One of the primary areas in which the traditional symbolism of Jerusalem is expressed is Jewish liturgy and ritual. For example, among the "seven blessings" invoked at the Jewish wedding ceremony, the symbol¬ism of Jerusalem is prominent:

May she who is childless be happy and glad as her children are gathered together in her midst in joy. Blessed are you, Lord, who makes Zion rejoice in her children ... soon, Lord our God, may there be heard in the cities of Judah and in the streets of Jerusalem, the sound of happiness and the sound of rejoicing, the voice of the groom and the voice of the bride ...

The wedding ceremony traditionally then ends as the groom breaks a glass in commemoration of the destruction of Jerusalem, so that even at this moment of supreme joy, the words of the psalmist are fulfilled: "If I do not elevate Jerusalem above my greatest joy."
Conversely, on the other end of the spectrum of Jewish rites of passage, a person mourning the death of a member of the family is traditionally comforted by visitors who greet him or her with the words: "May God con¬sole you among the other mourners of Zion and Jerusalem."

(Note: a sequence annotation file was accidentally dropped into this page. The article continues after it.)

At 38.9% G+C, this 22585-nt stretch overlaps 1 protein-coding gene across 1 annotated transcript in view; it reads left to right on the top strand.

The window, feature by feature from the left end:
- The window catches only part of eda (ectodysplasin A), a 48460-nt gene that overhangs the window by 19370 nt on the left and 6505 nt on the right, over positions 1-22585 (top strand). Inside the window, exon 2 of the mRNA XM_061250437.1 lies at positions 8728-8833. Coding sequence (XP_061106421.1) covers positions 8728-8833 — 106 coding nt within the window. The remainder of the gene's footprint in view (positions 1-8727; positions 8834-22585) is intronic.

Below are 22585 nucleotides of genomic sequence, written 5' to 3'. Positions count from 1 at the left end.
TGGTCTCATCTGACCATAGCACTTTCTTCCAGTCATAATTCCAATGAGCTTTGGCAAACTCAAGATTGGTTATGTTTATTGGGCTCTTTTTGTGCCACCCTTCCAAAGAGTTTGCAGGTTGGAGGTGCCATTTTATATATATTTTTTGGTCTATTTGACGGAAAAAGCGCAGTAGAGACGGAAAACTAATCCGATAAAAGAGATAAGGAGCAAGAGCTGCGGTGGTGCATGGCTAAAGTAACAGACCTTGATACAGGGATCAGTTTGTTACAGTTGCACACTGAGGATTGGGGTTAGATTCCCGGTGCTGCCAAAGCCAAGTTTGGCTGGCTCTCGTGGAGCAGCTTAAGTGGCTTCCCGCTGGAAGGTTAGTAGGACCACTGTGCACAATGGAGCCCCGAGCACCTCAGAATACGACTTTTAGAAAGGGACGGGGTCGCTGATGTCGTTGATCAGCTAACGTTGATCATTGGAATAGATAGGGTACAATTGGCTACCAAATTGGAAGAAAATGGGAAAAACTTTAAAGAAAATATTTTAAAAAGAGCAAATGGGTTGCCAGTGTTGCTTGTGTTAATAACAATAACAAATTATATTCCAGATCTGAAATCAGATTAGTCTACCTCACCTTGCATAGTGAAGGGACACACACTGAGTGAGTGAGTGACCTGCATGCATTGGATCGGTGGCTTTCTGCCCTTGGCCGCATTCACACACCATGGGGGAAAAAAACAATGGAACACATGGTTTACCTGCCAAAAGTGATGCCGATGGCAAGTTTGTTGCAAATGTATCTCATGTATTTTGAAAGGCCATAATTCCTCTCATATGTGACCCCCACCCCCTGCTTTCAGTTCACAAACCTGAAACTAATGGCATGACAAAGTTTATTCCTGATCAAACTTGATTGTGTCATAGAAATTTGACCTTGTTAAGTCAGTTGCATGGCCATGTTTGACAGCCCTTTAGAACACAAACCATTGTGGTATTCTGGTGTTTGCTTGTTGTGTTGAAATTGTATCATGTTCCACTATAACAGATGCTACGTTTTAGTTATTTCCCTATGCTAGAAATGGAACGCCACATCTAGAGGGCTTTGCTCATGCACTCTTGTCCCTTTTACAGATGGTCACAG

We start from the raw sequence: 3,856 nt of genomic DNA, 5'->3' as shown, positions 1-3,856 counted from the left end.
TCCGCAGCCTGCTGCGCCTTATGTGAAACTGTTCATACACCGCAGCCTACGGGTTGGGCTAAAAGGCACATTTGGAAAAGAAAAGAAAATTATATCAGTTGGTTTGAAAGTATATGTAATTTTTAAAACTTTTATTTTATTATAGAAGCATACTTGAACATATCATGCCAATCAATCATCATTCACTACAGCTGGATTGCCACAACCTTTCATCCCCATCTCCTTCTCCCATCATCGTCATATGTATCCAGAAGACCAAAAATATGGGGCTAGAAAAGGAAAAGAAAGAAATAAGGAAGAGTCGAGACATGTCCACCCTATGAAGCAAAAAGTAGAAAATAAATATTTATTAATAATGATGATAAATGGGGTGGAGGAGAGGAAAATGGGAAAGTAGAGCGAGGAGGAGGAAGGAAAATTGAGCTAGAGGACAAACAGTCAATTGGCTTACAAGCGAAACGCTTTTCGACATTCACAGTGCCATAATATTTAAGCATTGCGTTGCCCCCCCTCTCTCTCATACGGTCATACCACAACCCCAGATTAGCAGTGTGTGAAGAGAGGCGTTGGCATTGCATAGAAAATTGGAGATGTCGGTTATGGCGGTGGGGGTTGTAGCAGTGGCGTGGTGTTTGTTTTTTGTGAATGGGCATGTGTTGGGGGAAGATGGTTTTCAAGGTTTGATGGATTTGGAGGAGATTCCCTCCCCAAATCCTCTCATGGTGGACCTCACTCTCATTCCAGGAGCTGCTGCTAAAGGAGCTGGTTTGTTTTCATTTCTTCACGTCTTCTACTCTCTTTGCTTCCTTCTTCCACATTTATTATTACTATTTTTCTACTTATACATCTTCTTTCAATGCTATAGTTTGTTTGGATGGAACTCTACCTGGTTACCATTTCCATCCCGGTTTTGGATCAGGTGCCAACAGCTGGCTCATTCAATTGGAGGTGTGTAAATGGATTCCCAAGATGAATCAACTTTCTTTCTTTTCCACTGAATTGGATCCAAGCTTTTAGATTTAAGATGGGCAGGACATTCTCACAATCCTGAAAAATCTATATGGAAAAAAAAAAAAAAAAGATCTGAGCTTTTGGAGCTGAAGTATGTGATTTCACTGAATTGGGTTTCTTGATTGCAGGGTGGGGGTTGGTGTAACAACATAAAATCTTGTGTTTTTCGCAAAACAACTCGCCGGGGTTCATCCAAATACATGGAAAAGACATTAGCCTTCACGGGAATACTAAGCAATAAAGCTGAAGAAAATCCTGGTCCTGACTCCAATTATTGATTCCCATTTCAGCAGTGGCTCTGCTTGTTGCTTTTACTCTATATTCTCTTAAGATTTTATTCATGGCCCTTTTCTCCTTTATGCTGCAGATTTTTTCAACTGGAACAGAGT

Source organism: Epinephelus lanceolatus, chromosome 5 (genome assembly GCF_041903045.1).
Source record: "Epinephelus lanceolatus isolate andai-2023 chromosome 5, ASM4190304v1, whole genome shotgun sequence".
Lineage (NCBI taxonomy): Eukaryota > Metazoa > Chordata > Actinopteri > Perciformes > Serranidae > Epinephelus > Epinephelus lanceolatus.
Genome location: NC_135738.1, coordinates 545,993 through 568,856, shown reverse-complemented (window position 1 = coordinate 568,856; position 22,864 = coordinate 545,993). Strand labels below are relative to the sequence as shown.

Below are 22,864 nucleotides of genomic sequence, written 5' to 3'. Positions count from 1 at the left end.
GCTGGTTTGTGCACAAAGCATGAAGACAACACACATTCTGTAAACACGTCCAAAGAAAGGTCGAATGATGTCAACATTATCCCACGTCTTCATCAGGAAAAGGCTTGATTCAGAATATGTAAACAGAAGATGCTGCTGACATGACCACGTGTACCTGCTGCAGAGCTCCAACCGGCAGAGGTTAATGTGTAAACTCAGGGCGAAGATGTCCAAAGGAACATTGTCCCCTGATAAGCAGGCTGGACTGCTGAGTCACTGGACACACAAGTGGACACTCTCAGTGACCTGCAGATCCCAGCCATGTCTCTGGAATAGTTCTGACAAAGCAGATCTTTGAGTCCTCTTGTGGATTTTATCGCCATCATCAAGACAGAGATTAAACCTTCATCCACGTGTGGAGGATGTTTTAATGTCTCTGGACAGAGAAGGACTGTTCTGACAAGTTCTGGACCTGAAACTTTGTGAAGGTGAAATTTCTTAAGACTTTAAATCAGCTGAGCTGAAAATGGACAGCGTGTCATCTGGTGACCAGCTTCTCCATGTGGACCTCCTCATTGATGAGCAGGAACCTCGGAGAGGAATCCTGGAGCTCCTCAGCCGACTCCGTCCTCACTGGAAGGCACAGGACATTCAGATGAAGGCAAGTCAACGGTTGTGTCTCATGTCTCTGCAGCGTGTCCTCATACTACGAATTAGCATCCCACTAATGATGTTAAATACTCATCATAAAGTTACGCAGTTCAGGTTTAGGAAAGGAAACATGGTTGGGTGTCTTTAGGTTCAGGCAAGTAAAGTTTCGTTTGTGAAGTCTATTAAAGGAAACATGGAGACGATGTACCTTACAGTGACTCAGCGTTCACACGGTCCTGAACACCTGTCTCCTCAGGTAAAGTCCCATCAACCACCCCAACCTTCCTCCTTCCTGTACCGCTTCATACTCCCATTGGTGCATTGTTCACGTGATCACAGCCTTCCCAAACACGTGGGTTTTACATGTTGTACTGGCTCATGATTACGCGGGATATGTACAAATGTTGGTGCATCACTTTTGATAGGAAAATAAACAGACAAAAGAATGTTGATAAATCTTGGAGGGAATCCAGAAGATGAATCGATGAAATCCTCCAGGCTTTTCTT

The standard, regular daily liturgy is similarly replete with references to the return to Zion and the restoration of Jerusalem. The morning service introduces the Shema' Yisrael (Deuteronomy 6:4), proclaiming the unity of God, with the hope that God will "shine a new light on Zion," and ''bring us in peace from the four corners of the earth and cause us to walk sovereignly in our land." The central prayer recited thrice daily includes such phrases as:

Return compassionately to Jerusalem, your city ... Rebuild it as an eternal building soon in our day ... Blessed are you, Lord, the builder of Jerusalem ... May our eyes behold your compassionate return to Zion. Blessed are you, Lord, who returns his presence to Zion.

When the Torah scroll is removed from the ark for public reading, a colla¬tion of Biblical verses is recited, including: "Compassionate father, benefit Zion with your favor; rebuild the walls of Jerusalem ... For out of Zion will come forth the Torah, and the word of the Lord from Jerusalem."
The Sabbath and the major seasonal festivals were times of mass pilgrimage to Jerusalem. The additional special prayers-recited on these occasions reflect the focus on Jerusalem that is felt with particular intensity at these times.
One of the most expressive phrases is found in the prayer which asks God to "have compassion for Zion, for it is the home of our life," encapsu¬lating the significance of Jerusalem in Judaism: The rabbis felt, in a very real sense, that it is beit hayyenu, "the home of our life," however far removed they were from Jerusalem geographically.